These local government elections are indeed reflecting the shift expected with regards to separating local and National issues and alliances. The bigger parties who have had the false impression that their support could be taken for granted will have to step up to the plate or continue to decline – favour comes but it usually only lasts for a season. The impossible task of pleasing everyone has at least been unmasked at a local level. Now we need to hope and pray for a level of maturity that will enable parties to work together for the common good of all who reside in their communities. 

In my view, coalition governments have not proved effective or efficient but this should not mean that they can’t put the people above their ego’s if they choose to. 

The way our cities are managed as we go forward, will impact significantly on how people perceive life in South Africa and will help stimulate or stifle local and international investment and tourism. The signs of a healthy democracy however, like it or not, are that things will always look somewhat messy, iffy and noisy.  While South Africa’s democratic politics has generally been dominated by what has been referred to as ‘elite’ parties like the ANC, DA and EFF returning to councils either as a majority or significant opposition, this election gave little room for the usual confidence and arrogance. This has to be good!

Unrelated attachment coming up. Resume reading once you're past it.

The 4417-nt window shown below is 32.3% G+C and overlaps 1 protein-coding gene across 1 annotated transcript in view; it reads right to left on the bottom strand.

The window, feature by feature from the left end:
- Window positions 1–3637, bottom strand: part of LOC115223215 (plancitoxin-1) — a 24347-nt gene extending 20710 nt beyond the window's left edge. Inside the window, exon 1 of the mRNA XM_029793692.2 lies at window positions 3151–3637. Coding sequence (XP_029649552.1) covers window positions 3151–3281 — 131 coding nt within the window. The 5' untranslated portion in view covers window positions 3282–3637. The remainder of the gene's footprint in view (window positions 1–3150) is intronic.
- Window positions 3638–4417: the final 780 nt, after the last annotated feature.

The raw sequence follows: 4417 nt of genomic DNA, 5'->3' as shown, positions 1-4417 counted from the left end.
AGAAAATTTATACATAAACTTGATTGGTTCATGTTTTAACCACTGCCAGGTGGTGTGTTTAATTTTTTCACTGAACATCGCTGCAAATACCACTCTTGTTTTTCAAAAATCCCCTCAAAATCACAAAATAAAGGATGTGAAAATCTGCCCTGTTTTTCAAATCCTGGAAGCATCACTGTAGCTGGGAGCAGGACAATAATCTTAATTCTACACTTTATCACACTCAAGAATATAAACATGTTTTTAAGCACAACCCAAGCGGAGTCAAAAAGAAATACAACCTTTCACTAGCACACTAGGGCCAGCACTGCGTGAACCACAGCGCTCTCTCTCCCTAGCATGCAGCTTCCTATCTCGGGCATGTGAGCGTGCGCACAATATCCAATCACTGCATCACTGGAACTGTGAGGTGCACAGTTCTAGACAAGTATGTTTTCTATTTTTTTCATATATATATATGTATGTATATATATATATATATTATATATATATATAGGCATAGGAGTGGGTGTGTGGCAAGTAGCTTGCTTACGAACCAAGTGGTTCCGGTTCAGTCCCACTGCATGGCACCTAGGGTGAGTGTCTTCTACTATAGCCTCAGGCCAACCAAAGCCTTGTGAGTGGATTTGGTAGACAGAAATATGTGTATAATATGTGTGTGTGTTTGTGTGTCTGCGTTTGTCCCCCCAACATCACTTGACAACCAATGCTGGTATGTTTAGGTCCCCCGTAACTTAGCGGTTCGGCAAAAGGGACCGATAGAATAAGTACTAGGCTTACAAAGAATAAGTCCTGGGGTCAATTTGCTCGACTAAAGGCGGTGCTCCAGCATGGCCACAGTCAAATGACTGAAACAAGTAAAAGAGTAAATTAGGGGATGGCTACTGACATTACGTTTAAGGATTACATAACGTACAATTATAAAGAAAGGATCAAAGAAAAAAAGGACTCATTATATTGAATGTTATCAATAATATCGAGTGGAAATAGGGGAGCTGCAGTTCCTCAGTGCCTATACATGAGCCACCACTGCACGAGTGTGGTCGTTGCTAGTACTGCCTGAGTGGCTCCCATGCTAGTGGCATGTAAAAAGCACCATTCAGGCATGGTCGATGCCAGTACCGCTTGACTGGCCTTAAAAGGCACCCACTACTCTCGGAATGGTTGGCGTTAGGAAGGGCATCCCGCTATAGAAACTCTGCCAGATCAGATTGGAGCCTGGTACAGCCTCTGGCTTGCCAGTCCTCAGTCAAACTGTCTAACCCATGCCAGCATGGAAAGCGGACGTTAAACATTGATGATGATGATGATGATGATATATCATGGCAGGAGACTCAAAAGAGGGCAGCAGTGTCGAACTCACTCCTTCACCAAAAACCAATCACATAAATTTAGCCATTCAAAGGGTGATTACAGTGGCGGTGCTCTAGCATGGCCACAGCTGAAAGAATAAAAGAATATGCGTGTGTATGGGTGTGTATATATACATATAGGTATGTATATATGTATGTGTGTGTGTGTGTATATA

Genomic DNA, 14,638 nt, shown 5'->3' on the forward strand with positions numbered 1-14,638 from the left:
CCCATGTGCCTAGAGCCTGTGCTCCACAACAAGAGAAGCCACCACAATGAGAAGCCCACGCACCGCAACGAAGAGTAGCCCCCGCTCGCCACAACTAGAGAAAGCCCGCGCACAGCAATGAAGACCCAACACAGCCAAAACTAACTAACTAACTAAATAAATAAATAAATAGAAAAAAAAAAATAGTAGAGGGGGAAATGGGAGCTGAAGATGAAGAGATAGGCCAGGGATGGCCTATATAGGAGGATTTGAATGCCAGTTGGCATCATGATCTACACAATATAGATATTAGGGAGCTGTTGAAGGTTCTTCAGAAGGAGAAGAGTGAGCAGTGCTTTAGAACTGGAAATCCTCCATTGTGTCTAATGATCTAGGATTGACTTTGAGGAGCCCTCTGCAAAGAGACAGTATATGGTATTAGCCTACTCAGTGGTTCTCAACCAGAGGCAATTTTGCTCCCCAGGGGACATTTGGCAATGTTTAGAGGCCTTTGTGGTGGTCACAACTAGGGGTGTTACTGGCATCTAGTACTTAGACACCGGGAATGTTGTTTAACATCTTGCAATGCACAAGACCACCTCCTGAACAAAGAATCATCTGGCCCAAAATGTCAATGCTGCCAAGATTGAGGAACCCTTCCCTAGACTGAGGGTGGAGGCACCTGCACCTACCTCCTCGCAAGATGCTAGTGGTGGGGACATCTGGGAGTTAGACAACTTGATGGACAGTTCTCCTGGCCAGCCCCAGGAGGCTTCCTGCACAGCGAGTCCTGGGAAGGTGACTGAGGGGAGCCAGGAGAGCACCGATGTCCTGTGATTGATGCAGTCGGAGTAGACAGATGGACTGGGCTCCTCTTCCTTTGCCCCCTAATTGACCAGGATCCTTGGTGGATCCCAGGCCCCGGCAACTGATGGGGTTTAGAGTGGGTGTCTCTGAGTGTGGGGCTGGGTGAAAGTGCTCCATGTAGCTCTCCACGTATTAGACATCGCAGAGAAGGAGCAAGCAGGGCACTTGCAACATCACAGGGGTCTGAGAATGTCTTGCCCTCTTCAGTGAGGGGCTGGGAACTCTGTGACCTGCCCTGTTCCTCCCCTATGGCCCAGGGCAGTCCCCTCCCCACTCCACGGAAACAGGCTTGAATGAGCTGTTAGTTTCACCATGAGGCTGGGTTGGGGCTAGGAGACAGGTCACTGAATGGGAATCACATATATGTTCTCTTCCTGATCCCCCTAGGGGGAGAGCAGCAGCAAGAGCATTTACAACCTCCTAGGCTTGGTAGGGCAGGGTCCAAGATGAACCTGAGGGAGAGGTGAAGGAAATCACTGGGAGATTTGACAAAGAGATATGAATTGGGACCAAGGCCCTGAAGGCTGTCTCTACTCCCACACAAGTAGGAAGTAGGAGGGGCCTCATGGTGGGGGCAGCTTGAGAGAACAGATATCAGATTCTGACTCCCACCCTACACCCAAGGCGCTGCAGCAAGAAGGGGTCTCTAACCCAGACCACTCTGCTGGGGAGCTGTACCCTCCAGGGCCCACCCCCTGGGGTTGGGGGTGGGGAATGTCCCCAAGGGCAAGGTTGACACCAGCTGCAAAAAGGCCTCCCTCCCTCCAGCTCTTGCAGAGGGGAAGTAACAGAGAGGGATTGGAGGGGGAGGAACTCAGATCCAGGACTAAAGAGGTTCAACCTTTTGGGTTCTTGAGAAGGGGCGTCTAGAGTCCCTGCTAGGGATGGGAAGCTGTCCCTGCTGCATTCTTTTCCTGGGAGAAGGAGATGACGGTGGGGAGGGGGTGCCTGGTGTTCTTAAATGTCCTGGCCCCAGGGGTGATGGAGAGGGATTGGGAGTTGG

Declarations regarding coalitions will now be tested. The DA is on record that it will not go into coalitions with the EFF again. Smaller Parties like the UDM, Patriotic Alliance and ACDP, have played the role of kingmaker in the past and are likely to do so again but with many newer, stronger local parties in the mix. 

Of course, many of us were eager to see how independent candidates, backed by Maimane’s One South Africa Movement would fare and how they will align themselves. Especially since the 2024 elections will feature independents on the national and provincial ballots for the first time.  Time will tell as the story unfolds.  Now is a time to help those who made it be the best they can be. We are as much responsible for their success as they are.